Step 2 also helpfully includes a scary image of a fallout shelter “plan” complete with an entirely too large image of a gas mask, which, wow, that’s really out of scale. Also, if you’re putting this much effort into a fallout shelter, and not just building one for funsies, please find a better design than “POLE COVERED TRENCH SHELTER.”

Pole Covered Trech

Now the article breaks into a subheading for the POLE COVERED TRENCH SHELTER. The author helpfully explains:

Basically, the idea on this one is to dig a trench, then place poles/logs on top of it and finish the combination with some soil/earth on top.

Done and done.

The first sub-step involves gathering your tools (you know, shovels).

The second sub-step goes a little over the edge into prepper/postapocalyptic dictator territory telling readers to “assign different tasks to different individuals according to their strengths and weaknesses.” Because you are The Decider.

The next several steps are trench-digging basics like, don’t dig in an area with flammable stuff (kind of like don’t put in a flowerbed without calling the utilities sorta thing), put the pile of dirt at least five feet away (no idea why), and the deeper the trench, the better the radiation protection. You know, your basic stuff.

Once we’ve dug our trench, we move on to covering it with logs and cloth or leaves. Then when we’re “absolutely positive that there is no way for the dirt to get into the living space, place the soil you dug out (and is five feet away) on the logs.”

The next step addresses the toilet issue, and includes this handy image (which I’m 95% sure is unachievable and the stuff of scifi in a dirt trench).


Then you’re supposed to make some beds: “If your skills permit, make a bunk bed.”

Step 11 helpfully explains:

Since no one likes to be trapped inside a fallout shelter if a fire happens, make sure you have at least two different exits in your fallout shelter.


And…that’s it! BUT. But…the best part of this article is the Tips, which start out crammed together in some sort of James Joyce does the Cold War paragraph. Have a look:


I mean, this tip has everything. Soil conditions, e-book fallout shelter plans, missing punctuation and typos, shout-out to “scroungers,” tips for dealing with labor, warnings about the danger of re-bar (it’ll kill you!), you know, all the basics.

After the great Tips section, we have another Paragraph 1 (I don’t know either), listing things you should include in your fallout shelter. My favorite is the First-Aid kit, which should be “extensive” and “not just the ‘taking the kids to the park’ set.” The author helpfully lists the First-Aid kit recommended by the US Department of Defense (from god knows what year), which is honestly pretty basic.

His HIGHLY (his emphasis) recommended section includes things that sound “fun” and you “may need a doctor’s clearance for a couple of these.”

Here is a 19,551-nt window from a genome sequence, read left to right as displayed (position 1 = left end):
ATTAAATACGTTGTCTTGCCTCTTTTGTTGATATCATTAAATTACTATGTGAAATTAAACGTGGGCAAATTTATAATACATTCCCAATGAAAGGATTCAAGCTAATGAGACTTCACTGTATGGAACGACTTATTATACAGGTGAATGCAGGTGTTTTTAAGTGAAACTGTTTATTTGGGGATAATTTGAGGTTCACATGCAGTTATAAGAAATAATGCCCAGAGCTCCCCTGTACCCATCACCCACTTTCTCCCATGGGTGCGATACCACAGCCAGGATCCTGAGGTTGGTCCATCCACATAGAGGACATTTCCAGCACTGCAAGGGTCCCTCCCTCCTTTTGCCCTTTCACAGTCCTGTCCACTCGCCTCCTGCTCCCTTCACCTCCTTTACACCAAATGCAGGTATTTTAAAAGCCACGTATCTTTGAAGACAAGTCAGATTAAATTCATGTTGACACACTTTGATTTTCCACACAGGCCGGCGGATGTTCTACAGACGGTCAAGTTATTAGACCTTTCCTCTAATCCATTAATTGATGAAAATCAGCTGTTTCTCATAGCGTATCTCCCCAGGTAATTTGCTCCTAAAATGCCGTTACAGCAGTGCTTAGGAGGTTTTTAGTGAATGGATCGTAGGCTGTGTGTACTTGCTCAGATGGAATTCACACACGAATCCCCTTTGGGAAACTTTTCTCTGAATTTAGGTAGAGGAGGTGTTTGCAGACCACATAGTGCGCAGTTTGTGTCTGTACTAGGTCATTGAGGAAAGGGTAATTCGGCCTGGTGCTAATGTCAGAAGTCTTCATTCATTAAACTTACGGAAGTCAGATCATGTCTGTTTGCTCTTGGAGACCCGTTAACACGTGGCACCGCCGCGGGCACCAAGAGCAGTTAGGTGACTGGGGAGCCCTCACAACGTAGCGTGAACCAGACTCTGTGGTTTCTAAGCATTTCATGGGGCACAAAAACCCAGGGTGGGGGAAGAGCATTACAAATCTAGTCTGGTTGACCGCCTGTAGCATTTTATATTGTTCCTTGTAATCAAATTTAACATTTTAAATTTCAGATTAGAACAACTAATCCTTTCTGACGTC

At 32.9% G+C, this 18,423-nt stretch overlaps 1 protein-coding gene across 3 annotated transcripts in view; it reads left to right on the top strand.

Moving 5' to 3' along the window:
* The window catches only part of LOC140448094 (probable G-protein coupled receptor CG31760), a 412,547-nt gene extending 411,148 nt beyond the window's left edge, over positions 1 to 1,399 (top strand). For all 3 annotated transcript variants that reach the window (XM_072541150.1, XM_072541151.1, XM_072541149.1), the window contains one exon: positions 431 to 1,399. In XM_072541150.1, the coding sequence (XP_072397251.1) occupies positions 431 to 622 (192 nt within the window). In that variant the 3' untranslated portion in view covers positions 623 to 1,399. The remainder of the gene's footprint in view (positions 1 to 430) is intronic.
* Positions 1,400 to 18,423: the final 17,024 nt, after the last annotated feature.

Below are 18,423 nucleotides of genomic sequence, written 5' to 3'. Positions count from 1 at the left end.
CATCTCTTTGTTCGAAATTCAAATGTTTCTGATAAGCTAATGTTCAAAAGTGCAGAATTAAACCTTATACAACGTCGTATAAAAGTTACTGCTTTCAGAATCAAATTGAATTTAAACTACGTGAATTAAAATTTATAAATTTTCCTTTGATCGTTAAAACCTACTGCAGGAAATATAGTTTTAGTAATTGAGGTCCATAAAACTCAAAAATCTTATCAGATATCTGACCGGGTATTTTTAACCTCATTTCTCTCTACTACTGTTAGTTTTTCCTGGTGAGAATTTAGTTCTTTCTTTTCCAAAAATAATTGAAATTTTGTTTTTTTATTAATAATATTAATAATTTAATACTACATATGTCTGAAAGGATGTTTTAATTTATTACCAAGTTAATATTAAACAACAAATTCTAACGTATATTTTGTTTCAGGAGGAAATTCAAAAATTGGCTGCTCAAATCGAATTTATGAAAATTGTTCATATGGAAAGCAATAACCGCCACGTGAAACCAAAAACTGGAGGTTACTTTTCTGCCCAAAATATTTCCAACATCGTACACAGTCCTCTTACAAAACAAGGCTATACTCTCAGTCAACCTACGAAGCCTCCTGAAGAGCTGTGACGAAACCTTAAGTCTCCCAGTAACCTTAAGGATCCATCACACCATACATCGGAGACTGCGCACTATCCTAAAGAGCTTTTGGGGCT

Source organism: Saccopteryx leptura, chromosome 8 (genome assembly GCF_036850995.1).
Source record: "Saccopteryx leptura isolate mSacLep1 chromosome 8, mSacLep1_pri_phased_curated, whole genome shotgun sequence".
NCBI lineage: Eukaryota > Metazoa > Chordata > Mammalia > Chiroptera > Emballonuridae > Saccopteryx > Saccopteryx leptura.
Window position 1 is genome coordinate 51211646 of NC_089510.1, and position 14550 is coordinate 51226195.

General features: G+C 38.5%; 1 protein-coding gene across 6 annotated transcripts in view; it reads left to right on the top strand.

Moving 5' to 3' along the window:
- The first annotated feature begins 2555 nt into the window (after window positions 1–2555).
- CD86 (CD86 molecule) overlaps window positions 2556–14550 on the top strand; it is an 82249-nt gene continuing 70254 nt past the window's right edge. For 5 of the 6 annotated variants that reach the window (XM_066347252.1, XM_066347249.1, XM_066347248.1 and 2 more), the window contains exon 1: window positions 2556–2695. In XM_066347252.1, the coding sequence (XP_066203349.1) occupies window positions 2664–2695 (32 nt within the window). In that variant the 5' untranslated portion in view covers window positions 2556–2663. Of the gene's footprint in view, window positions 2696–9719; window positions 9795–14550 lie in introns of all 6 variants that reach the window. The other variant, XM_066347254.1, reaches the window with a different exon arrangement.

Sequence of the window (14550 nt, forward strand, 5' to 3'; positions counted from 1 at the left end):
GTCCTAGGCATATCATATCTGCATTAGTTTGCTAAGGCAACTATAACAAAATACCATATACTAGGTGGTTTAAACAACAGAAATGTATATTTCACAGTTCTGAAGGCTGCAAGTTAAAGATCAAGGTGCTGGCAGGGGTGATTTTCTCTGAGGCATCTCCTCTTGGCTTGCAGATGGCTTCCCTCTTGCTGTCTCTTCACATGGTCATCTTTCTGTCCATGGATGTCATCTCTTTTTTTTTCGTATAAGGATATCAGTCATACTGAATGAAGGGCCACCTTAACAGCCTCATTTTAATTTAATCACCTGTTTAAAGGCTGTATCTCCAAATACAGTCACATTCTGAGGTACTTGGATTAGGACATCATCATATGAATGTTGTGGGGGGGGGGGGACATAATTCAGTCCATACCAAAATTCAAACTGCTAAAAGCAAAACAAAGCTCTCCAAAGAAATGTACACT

So, I should just go to my doctor and ask for Tincture of Opium and a rando narcotic then? If she asks why, I’ll just tell her it’s for my fallout shelter. Should be no problem.

After the HIGHLY recommended list, the author includes other stuff you should have in the fallout shelter. My favorite is “Smoke signals” because these are definitely a physical object I can stock in my shelter. Or is he talking about the Sherman Alexie novel and just bad at punctuation? Either way.

Also good on the list of stuff is the “Radio and ‘walkie-talikes'” bullet:


For national security, guys.

The article helpfully rounds-up some Warnings and Things You’ll Need to tie up the whole shebang.


Remember to Practice Trench Safety, kids!

Until next time!

Happy Atom Smashing!


Greetings, Kids!

Today’s piece takes us to the Marsh-Billings-Rockefeller National Historical Park. (phew!) Marsh-Billings-Rockefeller National Historical Park is a fairly new part of the park system, officially opening in 1998, and according to the official website, “an entirely new kind of park,” where “human stories and the natural history are intertwined.”

The park is all about conservation, and is a “living symbol of three generations of conservationist thought and practice.”

The property was the childhood home of George Perkins Marsh, one of the first conservationists, later home to Frederick Billings, and finally the Rockefellers. Now I haven’t visited the park, though I’d love to should my travels take me to Vermont, but from what I can tell, it’s a home-site/farm/natural wonderland showcasing conservation history as well as the lives of the three families that lived on the site.

I know. This isn’t exactly atomic touristy, but wait! There’s more!


Photo Courtesy the National Park Service,

Photo Courtesy the National Park Service,